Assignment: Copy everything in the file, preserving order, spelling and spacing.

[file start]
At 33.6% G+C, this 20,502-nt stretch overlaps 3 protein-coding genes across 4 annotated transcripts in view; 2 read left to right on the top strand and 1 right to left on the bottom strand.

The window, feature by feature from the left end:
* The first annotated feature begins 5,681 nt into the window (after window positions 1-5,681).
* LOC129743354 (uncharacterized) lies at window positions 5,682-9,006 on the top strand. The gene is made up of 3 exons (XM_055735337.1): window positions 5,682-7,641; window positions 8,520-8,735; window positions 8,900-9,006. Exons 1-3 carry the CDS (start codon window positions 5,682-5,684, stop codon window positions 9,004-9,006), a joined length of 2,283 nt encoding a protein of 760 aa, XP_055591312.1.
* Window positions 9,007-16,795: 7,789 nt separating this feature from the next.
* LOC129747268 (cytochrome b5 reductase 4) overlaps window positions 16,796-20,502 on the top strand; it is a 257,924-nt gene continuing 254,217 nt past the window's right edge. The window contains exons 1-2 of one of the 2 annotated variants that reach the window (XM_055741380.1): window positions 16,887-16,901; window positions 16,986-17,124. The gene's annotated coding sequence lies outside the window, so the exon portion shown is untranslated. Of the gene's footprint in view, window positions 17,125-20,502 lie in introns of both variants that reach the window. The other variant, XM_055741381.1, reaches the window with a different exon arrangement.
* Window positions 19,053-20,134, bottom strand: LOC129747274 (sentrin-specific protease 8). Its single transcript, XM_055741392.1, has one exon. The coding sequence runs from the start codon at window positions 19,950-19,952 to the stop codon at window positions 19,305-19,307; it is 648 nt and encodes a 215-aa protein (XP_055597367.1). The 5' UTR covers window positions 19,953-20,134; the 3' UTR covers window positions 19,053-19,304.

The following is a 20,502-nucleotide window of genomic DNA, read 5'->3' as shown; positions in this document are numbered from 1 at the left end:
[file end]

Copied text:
At 33.6% G+C, this 20,502-nt stretch overlaps 3 protein-coding genes across 4 annotated transcripts in view; 2 read left to right on the top strand and 1 right to left on the bottom strand.

The window, feature by feature from the left end:
* The first annotated feature begins 5,681 nt into the window (after window positions 1-5,681).
* LOC129743354 (uncharacterized) lies at window positions 5,682-9,006 on the top strand. The gene is made up of 3 exons (XM_055735337.1): window positions 5,682-7,641; window positions 8,520-8,735; window positions 8,900-9,006. Exons 1-3 carry the CDS (start codon window positions 5,682-5,684, stop codon window positions 9,004-9,006), a joined length of 2,283 nt encoding a protein of 760 aa, XP_055591312.1.
* Window positions 9,007-16,795: 7,789 nt separating this feature from the next.
* LOC129747268 (cytochrome b5 reductase 4) overlaps window positions 16,796-20,502 on the top strand; it is a 257,924-nt gene continuing 254,217 nt past the window's right edge. The window contains exons 1-2 of one of the 2 annotated variants that reach the window (XM_055741380.1): window positions 16,887-16,901; window positions 16,986-17,124. The gene's annotated coding sequence lies outside the window, so the exon portion shown is untranslated. Of the gene's footprint in view, window positions 17,125-20,502 lie in introns of both variants that reach the window. The other variant, XM_055741381.1, reaches the window with a different exon arrangement.
* Window positions 19,053-20,134, bottom strand: LOC129747274 (sentrin-specific protease 8). Its single transcript, XM_055741392.1, has one exon. The coding sequence runs from the start codon at window positions 19,950-19,952 to the stop codon at window positions 19,305-19,307; it is 648 nt and encodes a 215-aa protein (XP_055597367.1). The 5' UTR covers window positions 19,953-20,134; the 3' UTR covers window positions 19,053-19,304.

The following is a 20,502-nucleotide window of genomic DNA, read 5'->3' as shown; positions in this document are numbered from 1 at the left end: